Janna Anderson Dir Imagining the Internet.orgCome to see my Core Conversation – “Internet Evolution: Hyperconnected, Hyper-real” at 11 a.m. Tuesday March 15. Also starring YOU and principal discussants Paul Jones of ibiblio, tech policy expert Mike Nelson (formerly IBM and Clinton White House) and Chris O’Brien of the San Jose Mercury News. My Bio: Lead author of the Pew Internet & American Life Project “Future of the Internet” surveys. Associate professor at Elon University specializing in emerging media. Founder and director of Imagining the Internet, http://www.imaginingtheinternet.org/, a Webby Honors-winning online compilation of survey studies and documentary videos illuminating people’s hopes and fears for the potential future of the Internet. This project, launched in 2003, has involved more than 200 Elon students in global communications research and documentary journalism. Has written articles for USA Today, Advertising Age and the New York Times News Service. Author of the book “Imagining the Internet,” (Rowman & Littlefield) and the “Future of the Internet” book series (Cambria Press). On the editorial board of Newspaper Research Journal; reviewer for New Media & Society; contributor to State of the Future reports. On the steering committee for the Internet Governance Forum-USA and a member of the boards of the Lifeboat Foundation and DiploFoundation. M.A., University of Memphis. Faculty at Elon University since spring 1999. Previously spent 20 years working as a copy editor, reporter, and features editor at papers in Minnesota and North Dakota.
Paul Jones Dir University of North Carolina Paul Jones runs ibiblio.org, a data archival site that hosts open source software and collaboratively created sites including Groklaw, Project Gutenberg, eTree.org and over 2000 other projects. ibiblio.org is supported by University of North Carolina’s the School of Information and Library Science and the School of Journalism and Mass Communication. Jones was co-chair of the 2010 International World Wide Web Conference, cited for his use of video and video conferencing in the Chronicle of Higher Education, and an IBM Faculty Research Award winner — all in the past year. Jones’ poems are found in several anthologies including Best American Erotic Poems: 1800 – Present (Scribners).
(Original article at Computerworld)
IDG News Service – A U.S. House of Representatives subcommittee has voted in favor of a resolution to throw out the U.S. Federal Communications Commission’s recently adopted net neutrality rules.
The communications subcommittee of the House Energy and Commerce Committee voted 15-8 along party lines for a resolution of disapproval that would overturn the FCC’s rules. Those rules would prohibit broadband providers from selectively blocking or slowing Web traffic.
The resolution would also prohibit the FCC from re-attempting to create similar net neutrality rules.
[. . .]
The resolution will next go to the full committee, and if approved there, to the full House. If the Republican-controlled House approves the resolution, it would then move to the Senate, where Democrats hold the majority. The Senate is unlikely to pass the resolution.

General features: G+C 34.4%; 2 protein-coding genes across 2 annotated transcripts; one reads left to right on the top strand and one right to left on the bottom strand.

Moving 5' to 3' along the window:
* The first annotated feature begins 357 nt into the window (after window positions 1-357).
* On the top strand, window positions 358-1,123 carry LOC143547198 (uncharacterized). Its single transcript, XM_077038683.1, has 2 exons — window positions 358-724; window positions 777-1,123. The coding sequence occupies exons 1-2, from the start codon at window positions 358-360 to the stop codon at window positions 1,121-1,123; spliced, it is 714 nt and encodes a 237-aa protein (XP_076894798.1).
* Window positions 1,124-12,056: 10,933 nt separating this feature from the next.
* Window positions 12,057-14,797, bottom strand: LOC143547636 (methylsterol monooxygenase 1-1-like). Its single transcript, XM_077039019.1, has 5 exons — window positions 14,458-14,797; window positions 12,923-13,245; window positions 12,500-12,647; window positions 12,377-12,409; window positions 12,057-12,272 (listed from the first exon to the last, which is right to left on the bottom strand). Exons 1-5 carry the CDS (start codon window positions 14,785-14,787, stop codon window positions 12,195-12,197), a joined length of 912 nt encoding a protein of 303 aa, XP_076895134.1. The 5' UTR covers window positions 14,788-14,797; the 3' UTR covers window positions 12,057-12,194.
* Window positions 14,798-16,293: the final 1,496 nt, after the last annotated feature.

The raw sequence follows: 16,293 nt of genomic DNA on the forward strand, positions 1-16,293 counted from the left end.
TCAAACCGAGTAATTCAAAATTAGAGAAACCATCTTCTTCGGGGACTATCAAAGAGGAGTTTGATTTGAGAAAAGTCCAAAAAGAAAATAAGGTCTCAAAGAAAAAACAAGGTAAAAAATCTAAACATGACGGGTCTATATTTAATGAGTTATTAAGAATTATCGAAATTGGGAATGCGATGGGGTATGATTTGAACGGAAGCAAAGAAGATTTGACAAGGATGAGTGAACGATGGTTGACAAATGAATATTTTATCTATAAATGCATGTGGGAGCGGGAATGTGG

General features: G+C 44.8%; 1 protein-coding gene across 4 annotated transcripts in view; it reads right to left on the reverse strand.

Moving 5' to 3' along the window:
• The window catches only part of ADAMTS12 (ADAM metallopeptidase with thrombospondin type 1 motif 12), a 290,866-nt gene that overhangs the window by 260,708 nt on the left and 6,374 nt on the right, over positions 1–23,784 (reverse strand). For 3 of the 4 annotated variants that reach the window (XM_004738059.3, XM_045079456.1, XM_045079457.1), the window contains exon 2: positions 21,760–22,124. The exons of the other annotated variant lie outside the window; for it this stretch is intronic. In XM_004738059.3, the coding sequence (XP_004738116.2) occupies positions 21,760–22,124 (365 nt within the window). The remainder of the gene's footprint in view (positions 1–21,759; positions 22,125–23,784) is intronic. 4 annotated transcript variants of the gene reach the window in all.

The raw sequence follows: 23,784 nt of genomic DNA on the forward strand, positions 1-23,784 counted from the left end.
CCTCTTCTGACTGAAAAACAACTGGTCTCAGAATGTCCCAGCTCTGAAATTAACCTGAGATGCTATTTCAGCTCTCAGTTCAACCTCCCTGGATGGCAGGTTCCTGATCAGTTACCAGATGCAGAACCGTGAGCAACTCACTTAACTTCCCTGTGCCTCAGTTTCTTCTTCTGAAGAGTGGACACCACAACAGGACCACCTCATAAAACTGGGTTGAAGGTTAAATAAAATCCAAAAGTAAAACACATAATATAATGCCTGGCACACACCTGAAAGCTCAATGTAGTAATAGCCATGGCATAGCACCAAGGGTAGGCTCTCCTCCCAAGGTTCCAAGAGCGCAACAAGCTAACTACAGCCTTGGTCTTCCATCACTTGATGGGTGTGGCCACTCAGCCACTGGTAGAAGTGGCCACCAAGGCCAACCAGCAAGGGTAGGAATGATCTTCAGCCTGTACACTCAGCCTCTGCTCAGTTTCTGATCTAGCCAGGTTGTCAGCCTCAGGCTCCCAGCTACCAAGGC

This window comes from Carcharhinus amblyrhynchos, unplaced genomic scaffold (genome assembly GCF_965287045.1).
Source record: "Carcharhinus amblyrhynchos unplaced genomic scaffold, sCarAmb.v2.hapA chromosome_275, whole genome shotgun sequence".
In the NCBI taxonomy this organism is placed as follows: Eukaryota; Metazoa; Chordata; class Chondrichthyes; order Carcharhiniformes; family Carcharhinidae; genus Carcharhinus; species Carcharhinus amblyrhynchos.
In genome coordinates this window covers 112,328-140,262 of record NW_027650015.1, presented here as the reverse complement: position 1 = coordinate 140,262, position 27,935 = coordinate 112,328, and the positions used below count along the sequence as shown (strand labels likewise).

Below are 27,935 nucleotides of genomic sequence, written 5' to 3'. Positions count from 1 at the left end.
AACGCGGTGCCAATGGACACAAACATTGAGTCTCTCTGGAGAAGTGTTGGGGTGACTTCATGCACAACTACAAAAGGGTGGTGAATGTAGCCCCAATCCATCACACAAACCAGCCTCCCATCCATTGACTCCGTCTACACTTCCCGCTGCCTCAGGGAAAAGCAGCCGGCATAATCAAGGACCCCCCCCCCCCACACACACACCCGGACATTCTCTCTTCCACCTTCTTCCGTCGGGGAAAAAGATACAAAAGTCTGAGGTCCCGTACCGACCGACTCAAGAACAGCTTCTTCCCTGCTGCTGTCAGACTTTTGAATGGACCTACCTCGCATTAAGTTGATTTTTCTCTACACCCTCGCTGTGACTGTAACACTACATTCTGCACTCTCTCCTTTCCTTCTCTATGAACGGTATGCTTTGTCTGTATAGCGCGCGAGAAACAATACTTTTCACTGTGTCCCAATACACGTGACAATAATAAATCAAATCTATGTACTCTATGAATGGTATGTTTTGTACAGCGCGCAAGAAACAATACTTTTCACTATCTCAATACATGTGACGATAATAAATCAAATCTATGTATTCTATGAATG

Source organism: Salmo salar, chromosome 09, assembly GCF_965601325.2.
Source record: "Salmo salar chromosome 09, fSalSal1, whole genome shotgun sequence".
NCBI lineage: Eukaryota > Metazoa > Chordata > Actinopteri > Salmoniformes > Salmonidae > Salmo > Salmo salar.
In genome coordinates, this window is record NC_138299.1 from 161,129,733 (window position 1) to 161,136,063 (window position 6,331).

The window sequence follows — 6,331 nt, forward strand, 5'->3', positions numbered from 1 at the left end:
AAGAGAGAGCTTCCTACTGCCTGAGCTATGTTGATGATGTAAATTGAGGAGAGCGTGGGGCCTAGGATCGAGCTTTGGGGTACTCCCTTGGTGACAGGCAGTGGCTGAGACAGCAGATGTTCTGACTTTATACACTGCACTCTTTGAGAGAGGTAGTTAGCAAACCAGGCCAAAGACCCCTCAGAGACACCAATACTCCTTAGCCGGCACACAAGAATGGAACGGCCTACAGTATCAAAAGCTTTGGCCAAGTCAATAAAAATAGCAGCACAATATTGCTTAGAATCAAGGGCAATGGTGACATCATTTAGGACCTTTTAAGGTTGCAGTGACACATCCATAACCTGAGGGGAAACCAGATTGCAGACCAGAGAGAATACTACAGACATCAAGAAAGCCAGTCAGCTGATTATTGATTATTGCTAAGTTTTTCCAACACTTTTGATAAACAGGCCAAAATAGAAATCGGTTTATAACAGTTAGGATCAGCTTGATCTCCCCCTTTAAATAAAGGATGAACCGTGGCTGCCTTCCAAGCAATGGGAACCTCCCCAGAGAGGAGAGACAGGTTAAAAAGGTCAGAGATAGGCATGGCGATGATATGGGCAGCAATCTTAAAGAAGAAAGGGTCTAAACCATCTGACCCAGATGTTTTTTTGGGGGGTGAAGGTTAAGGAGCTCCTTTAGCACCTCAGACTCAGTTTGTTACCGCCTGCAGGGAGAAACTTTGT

[. . .]
Net neutrality rules are needed to allow small businesses to use the Web without interference from broadband providers, said Robin Chase, co-founder of car-sharing service Zipcar. An open Internet was essential to Zipcar’s success, she said.
“Network neutrality is not excessive regulation that will stifle innovation,” she said. “Network neutrality promotes innovation and protects consumers by preventing telecommunications companies from stifling new thinking, new services and new applications.”
Democratic lawmakers argued that the resolution was taking committee time away from more pressing broadband matters, including proposals to free up new spectrum and the creation of a nationwide, mobile public safety network. The resolution, given its dim chances in the Senate, is a “waste of time,” said Representative Anna Eshoo, a California Democrat.
The net neutrality rules allow Web users to control their online experiences, she added. “We want the consumers to make the choice, not corporations,” she said.
Oral Testimony by Robin Chase
CEO GoLoco, Founder and former CEO of Zipcar
March 9, 2011
Before the House Committee on Energy and Commerce
Chairman Walden, Ranking Member Eshoo, and members of the Subcommittee, thank you for this opportunity to discuss the importance of network neutrality rules to job creation, economic development, and innovation. My name is Robin Chase and I am the founder and former CEO of GoLoco, an online ridesharing community; the founder of Meadow Networks, a consulting firm that advises government about wireless applications in the transportation sector; and the founder and former CEO of Zipcar, the world’s largest carsharing company.
When I received the invitation late last week to testify before this Committee, I was working across the Atlantic and later this afternoon I will fly back. Despite the significant resources and travel time it took to come here, I accepted the invitation because the course of action Congress is considering — namely repealing and eliminating the authority of the FCC to enact policies that preserve an open Internet — will harm our country’s ability to innovate, produce jobs, and remain competitive in the world marketplace. And I care deeply about that.
Eleven years ago, I co-founded Zipcar. The idea behind the company was to make renting a car as simple as getting cash from an ATM, and free and open access to the Internet was central to the company’s existence. It is only because of the ease, speed, and zero marginal cost of finding, reserving, and unlocking a car that anyone would be willing to rent a car for an hour, or to sell only an hour of a car’s time. Without an open Internet, Zipcar simply would not exist.
Eliminating the FCC’s network neutrality rules will put future entrepreneurs and small businesses at a significant disadvantage. It will permit the telecommunications industry to define the Internet.